Areas of Specialization
Choose Your Path
Advancements in the health care field have opened up new and exciting career opportunities for nurses. Students in both the MSN and BSN to DNP programs can choose a specialization preparing them for one of these crucial nursing roles:
Family Nurse Practitioner
Family Nurse Practitioners can play a vital role in our healthcare system as the need for primary patient care continues to increase. The University of St. Augustine for Health Science’s Family Nurse Practitioner (FNP) specialization will help prepare students for an advanced practice role where they can work with patients and families across the lifespan to promote preventative care, diagnose conditions, and treat acute and chronic illnesses.
Students who successfully complete this track may be eligible for certification by the American Nurses Credentialing Center (ANCC) and the American Association of Nurse Practitioners (AANP), the two governing boards that administer tests to examinees seeking to become certified as a family nurse practitioner.
More about the FNP role specialization here.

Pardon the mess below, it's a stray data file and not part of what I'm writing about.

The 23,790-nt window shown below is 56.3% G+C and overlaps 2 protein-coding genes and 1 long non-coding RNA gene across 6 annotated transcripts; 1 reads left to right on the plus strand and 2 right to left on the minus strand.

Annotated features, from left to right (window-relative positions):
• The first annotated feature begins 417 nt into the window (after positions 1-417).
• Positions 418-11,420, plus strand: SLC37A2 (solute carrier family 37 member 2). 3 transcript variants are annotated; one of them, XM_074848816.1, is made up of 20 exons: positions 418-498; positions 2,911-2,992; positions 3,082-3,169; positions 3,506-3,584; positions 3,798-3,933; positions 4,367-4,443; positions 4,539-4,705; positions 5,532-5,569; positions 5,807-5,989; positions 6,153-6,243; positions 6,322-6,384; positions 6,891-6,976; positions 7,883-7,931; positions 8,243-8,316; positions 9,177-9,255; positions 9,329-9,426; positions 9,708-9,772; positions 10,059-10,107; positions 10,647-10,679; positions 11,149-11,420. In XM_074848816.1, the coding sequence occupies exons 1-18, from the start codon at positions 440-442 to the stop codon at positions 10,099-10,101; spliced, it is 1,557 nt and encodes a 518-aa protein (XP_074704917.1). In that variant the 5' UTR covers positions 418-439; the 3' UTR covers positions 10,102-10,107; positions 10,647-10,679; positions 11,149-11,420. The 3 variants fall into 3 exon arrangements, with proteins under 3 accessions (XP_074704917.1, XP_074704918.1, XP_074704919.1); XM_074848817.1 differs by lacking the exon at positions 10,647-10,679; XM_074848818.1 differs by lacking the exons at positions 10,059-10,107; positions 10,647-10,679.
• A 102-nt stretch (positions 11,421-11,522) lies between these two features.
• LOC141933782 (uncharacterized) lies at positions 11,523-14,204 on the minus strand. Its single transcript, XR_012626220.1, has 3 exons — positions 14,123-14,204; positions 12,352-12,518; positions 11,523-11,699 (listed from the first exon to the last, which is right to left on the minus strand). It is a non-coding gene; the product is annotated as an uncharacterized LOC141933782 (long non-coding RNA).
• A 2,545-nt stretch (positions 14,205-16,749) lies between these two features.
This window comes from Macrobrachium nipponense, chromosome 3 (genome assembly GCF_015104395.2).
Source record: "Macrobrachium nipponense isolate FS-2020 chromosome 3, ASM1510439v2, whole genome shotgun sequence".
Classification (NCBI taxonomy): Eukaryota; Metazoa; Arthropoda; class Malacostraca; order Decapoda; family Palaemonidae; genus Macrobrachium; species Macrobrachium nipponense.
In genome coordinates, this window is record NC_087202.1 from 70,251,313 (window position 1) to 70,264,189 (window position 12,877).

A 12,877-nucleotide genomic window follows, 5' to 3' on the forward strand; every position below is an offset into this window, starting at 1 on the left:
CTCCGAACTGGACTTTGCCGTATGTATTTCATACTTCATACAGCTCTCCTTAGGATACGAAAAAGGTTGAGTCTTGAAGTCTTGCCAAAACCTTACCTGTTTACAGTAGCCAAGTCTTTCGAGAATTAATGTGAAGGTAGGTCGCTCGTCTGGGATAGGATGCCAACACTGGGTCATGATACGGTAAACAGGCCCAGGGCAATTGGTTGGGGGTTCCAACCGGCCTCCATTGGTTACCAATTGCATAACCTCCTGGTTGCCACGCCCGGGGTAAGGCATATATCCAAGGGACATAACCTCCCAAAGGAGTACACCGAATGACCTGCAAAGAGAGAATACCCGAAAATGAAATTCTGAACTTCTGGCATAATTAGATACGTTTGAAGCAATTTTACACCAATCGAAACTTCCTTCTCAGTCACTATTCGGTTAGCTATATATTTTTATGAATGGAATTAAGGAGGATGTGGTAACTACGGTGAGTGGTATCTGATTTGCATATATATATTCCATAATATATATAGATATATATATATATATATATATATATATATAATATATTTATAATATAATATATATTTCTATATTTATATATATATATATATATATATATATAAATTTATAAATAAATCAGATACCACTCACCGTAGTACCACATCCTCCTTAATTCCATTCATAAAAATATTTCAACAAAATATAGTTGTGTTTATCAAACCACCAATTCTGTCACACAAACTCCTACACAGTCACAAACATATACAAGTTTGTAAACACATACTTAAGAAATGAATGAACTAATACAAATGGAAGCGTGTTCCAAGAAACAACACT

Nurse executives lead others in a health care setting. These positions may have titles such as manager, director, supervisor, or chief nursing officer and are responsible for leadership, management of human and other resources, and health care finance and economics. Students who successfully complete this track may be eligible for certification in Nurse Executive-Advanced (NEA-BC) by the American Nurses Credentialing Center (ANCC).
Nurse informaticists oversee health care technology systems, workflows for communication, and use of patient data for health care quality and safety. A nurse informaticist’s responsibilities typically include information and knowledge management, system design, planning and evaluation, and project management. Students who successfully complete this track may be eligible for certification in Nursing Informatics (RN-BC) by the American Nurses Credentialing Center (ANCC).
Nurse Educator (Available only for the MSN program)
Nurse educators teach student nurses, practicing nurses and other health care providers, and clients. This teaching may occur in either academic or practice settings. Their duties often include curriculum development, instructional design, teaching, and evaluation of learning. Students who successfully complete this track may be eligible for certification as a Certified Nurse Educator (CNE) by the National League for Nursing (NLN) or Nursing Professional Development (RN-BC) by the American Nurses Credentialing Center (ANCC).
 U.S. Department of Health and Human Services, Health Resources and Services Administration, National Center for Health Workforce Analysis. Projecting the Supply and Demand for Primary Care Practitioners Through 2020. Rockville, Maryland: U.S. Department of Health and Human Services, 2013. https://bhw.hrsa.gov/health-workforce-analysis/primary-care-2020